Wednesday, July 30, 2014
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What Money Can Buy

CHICAGO – In an interesting recent book, What Money Can’t Buy: The Moral Limits of the Market, the Harvard philosopher Michael Sandel points to the range of things that money can buy in modern societies and gently tries to stoke our outrage at the market’s growing dominance. Is he right that we should be alarmed?

While Sandel worries about the corrupting nature of some monetized transactions (do kids really develop a love of reading if they are bribed to read books?), he is also concerned about unequal access to money, which makes trades using money inherently unequal. More generally, he fears that the expansion of anonymous monetary exchange erodes social cohesion, and argues for reducing money’s role in society.

Sandel’s concerns are not entirely new, but his examples are worth reflecting upon. In the United States, some companies pay the unemployed to stand in line for free public tickets to congressional hearings. They then sell the tickets to lobbyists and corporate lawyers who have a business interest in the hearing but are too busy to stand in line.

Clearly, public hearings are an important element of participatory democracy. All citizens should have equal access. So selling access seems to be a perversion of democratic principles.

The fundamental problem, though, is scarcity. We cannot accommodate everyone in the room who might have an interest in a particularly important hearing. So we have to “sell” entry. We can either allow people to use their time (standing in line) to bid for seats, or we can auction seats for money. The former seems fairer, because all citizens seemingly start with equal endowments of time. But is a single mother with a high-pressure job and three young children as equally endowed with spare time as a student on summer vacation? And is society better off if she, the chief legal counsel for a large corporation, spends much of her time standing in line?

Whether it is better to sell entry tickets for time or for money thus depends on what we hope to achieve. If we want to increase society’s productive efficiency, people’s willingness to pay with money is a reasonable indicator of how much they will gain if they have access to the hearing. Auctioning seats for money makes sense – the lawyer contributes more to society by preparing briefs than by standing in line.

On the other hand, if it is important that young, impressionable citizens see how their democracy works, and that we build social solidarity by making corporate executives stand in line with jobless teenagers, it makes sense to force people to bid with their time and to make entry tickets non-transferable. But if we think that both objectives – efficiency and solidarity – should play some role, perhaps we should turn a blind eye to hiring the unemployed to stand in line in lieu of busy lawyers, so long as they do not corner all of the seats.

What about the sale of human organs, another example Sandel worries about? Something seems wrong when a lung or a kidney is sold for money. Yet we celebrate the kindness of a stranger who donates a kidney to a young child. So, clearly, it is not the transfer of the organ that outrages us – we do not think that the donor is misinformed about the value of a kidney or is being fooled into parting with it. Nor, I think, do we have concerns about the scruples of the person selling the organ – after all, they are parting irreversibly with something that is dear to them for a price that few of us would accept.

I think part of our discomfort has to do with the circumstances in which the transaction takes place. What kind of society do we live in if people have to sell their organs to survive?

But, while a ban on organ sales may make us feel better, does it really make society better off? Possibly, if it makes society work harder to ensure that people are never driven to the circumstances that would make them contemplate selling a vital organ. But possibly not, if it allows society to ignore the underlying problem, either moving the trade underground, or forcing people in such circumstances to resort to worse remedies.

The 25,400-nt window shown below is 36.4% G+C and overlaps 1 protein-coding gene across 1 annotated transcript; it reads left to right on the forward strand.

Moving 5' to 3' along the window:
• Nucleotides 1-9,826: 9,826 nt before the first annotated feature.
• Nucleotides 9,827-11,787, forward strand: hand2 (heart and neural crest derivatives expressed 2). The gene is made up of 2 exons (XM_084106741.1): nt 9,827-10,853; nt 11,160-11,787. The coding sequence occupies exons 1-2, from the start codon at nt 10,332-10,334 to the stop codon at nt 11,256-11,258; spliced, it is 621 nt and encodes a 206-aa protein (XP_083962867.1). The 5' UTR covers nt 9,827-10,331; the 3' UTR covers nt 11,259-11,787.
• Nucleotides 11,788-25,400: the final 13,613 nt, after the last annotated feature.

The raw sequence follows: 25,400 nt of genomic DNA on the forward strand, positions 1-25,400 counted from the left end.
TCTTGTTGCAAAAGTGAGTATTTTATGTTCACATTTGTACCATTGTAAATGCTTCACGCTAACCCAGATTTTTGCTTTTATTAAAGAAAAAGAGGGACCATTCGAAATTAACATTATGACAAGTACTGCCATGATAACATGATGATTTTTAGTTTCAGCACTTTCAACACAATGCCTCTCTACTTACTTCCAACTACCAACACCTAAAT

Then again, part of our unease probably has to do with what we perceive as an unequal exchange. The seller is giving up part of her body in an irreversible transaction. The buyer is giving up only money – perhaps earned on a lucky stock trade or at an overpaid job. If that money had been earned by selling a portion of a lung, or represented savings painfully accumulated during years of backbreaking work, we might consider the exchange more equal.

Of course, the central virtue of money is precisely its anonymity. I need know nothing about the dollar bill I receive to be able to use it. But, because money’s anonymity obscures its provenance, it may be socially less acceptable as a medium of payment for some objects.

In both examples – congressional tickets and organ sales – Sandel suggests reducing money’s role. But money has many virtues in facilitating transactions – hence its ubiquitous use. So, perhaps the more important message is that society’s tolerance for monetization is proportional to the legitimacy accorded to the distribution of money.

The more people believe that it is the hardworking and the deserving who have money, the more they are willing to tolerate transactions for money (though some transactions remain beyond the pale). But if people believe that the moneyed are primarily those who are well connected or crooked, their tolerance for monetary transactions falls.

Rather than focusing on prohibiting monetary transactions, perhaps a more important lesson imparted by Sandel’s examples is that we should work continuously to improve the perceived legitimacy of money’s distribution.

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  1. CommentedMukesh Adenwala

    There is one more aspect that would need to be considered - that of values. Can a society live with efficiency as its only value? If not, what other values we need? As yet there is no consensus on that and that could be reason for this debate.
    I am of the opinion that the society maybe able to but should not be allowed to flourish without a set of values because such efficiencies cannot be sustained. Efficiency is also embodied in eugenics and prostitution. It can be argued that gambling can increase the size of the market because more people would be willing to lose a small sum of money to get a chance to `win' a product than the people who can afford to buy that product. I wonder, what kind of society would we live in if each of these are allowed.